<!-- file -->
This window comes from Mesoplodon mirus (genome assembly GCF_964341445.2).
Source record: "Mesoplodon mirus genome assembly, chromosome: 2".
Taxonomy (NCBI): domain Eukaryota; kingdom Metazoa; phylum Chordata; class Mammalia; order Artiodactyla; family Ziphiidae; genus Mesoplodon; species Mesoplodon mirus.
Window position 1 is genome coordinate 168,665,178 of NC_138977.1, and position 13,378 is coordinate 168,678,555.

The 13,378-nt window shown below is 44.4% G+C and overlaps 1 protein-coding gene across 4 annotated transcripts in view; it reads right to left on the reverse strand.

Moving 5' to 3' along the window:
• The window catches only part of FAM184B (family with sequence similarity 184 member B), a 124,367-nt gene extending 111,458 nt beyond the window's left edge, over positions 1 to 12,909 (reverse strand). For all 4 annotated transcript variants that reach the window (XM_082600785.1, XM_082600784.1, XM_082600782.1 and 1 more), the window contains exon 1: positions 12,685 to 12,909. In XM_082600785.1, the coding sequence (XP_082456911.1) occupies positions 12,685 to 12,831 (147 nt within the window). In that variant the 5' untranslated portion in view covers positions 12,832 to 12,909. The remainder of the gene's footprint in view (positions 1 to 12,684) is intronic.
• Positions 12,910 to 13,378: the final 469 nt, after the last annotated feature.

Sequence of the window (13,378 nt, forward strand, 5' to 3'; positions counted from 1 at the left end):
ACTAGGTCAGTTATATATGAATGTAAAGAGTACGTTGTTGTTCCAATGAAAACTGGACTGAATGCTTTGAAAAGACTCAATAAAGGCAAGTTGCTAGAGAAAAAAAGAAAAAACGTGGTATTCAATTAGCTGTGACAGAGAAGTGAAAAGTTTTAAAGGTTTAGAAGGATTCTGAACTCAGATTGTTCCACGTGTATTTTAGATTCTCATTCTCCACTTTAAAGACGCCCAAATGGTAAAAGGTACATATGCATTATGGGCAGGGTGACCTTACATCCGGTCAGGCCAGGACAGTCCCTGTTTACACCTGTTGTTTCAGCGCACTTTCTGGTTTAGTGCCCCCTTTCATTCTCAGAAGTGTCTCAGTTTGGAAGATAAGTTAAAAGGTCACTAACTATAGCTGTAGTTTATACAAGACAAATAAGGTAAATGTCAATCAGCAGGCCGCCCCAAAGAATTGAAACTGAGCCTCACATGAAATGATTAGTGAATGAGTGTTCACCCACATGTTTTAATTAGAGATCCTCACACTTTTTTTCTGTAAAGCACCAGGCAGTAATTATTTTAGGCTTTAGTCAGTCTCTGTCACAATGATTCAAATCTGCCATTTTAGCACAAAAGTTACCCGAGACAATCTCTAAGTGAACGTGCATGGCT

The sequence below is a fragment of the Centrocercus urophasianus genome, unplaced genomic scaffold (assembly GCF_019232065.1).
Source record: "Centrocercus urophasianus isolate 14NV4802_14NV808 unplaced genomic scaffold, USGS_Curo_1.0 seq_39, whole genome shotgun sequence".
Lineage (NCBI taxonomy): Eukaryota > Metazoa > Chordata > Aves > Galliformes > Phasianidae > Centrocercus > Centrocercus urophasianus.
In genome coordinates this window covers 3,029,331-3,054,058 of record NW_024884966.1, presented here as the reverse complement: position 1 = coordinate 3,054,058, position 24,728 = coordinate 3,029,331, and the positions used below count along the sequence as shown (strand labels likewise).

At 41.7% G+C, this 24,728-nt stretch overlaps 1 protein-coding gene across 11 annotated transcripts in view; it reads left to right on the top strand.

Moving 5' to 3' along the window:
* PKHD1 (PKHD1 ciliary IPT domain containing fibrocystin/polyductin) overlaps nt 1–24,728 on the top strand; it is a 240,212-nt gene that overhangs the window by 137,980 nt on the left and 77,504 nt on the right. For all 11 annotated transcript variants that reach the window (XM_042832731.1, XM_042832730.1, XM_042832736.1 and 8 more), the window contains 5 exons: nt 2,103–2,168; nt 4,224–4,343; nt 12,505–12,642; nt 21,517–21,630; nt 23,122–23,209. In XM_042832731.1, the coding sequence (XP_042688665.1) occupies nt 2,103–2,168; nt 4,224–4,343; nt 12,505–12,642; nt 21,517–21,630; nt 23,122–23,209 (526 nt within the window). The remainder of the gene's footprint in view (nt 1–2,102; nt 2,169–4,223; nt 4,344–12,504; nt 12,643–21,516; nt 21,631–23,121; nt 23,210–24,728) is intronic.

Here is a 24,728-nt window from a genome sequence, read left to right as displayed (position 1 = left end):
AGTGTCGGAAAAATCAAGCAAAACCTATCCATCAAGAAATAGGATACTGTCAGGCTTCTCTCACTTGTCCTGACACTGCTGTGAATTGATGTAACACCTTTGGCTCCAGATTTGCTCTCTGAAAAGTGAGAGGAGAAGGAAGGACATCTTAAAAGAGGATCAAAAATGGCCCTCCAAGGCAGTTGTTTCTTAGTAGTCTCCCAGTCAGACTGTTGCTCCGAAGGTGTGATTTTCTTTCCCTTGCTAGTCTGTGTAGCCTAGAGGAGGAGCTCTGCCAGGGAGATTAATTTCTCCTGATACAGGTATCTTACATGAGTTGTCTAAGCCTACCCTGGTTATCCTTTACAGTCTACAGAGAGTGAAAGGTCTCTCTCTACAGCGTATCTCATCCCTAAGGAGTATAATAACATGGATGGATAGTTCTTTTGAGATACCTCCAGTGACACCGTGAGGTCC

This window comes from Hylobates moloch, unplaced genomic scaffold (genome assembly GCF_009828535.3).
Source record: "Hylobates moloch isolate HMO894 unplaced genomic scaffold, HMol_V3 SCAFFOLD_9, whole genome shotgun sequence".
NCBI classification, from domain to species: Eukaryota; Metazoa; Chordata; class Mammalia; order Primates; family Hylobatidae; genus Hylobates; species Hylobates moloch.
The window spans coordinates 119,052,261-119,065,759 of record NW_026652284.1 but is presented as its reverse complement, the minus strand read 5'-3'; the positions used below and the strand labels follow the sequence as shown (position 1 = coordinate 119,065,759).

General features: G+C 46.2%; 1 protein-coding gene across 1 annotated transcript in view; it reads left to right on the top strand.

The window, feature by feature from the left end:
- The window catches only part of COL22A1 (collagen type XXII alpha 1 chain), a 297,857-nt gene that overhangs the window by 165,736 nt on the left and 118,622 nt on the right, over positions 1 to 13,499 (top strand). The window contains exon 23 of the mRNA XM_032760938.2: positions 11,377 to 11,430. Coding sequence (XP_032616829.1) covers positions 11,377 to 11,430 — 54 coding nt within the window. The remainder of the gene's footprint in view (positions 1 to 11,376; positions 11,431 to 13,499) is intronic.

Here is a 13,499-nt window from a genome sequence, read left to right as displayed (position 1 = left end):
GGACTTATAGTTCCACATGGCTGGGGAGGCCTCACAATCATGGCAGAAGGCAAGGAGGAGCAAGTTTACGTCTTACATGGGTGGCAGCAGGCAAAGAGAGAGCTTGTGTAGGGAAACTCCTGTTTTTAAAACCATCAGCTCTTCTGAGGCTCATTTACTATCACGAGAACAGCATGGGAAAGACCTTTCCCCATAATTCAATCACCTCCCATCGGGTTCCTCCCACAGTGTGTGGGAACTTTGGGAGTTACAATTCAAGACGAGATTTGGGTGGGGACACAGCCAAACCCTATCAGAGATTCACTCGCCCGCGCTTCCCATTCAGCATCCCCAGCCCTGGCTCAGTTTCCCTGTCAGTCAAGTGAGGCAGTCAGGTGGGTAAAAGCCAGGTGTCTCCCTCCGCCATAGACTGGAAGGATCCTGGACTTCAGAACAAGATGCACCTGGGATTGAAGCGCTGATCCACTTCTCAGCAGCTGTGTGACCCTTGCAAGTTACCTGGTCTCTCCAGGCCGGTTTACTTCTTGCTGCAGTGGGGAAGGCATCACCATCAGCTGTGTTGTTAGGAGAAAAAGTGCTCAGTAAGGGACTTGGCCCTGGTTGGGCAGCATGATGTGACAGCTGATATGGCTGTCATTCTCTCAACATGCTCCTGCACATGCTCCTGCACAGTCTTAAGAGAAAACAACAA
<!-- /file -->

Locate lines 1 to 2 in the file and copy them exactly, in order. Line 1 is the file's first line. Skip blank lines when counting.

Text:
This window comes from Mesoplodon mirus (genome assembly GCF_964341445.2).
Source record: "Mesoplodon mirus genome assembly, chromosome: 2".